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The Moon is the most viewed object in the sky, the Sun being too bright to look at directly and the planets too far away. The Greeks deduced everything that could be learned about the Moon using only the naked eye, including that it has no light of its own but reflects that of the Sun. They understood the cause of eclipses and used the Earth's shadow on the Moon to conclude that our planet is a sphere and to calculate the size of both the Moon and the Earth. The invention of the telescope some two millennia later offered the opportunity for much greater understanding, but the early observers became sidetracked onto a dead end: First, they fooled themselves into believing that they saw evidence of life on the Moon, even the works of a civilization. Second, they became convinced that the craters of the Moon were volcanoes like those we have on the Earth. These wrong-headed beliefs took centuries to dispel. The origin of the Moon itself has proven an even more difficult question, but scientists have now closed in on the answer. They find that our placid and seemingly unchanging Moon was born in colossal violence as a planet the size of Mars crashed into the primordial Earth and flung off a blob that solidified to become our heavenly companion. Unlocking the Moon's Secrets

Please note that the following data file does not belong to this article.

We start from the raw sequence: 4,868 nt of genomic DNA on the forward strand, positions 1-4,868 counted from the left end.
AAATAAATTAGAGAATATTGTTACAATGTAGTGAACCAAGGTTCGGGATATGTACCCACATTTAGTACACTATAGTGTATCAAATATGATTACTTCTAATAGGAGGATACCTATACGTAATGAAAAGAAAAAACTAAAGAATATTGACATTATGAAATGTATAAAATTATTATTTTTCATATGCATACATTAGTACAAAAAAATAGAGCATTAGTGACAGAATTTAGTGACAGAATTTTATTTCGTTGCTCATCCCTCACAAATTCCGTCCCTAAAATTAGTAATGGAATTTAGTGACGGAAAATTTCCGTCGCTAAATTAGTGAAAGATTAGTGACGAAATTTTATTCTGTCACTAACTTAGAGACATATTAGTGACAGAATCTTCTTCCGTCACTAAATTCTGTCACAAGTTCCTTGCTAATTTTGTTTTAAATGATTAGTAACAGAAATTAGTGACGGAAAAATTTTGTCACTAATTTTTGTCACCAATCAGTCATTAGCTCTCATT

follows these developments to show how science evolves, complete with misunderstandings, contentious arguments, difficult to relinquish assumptions, and shifting views as new facts come to light. Thanks to the work of generations of determined scientists, we understand our Moon, at last.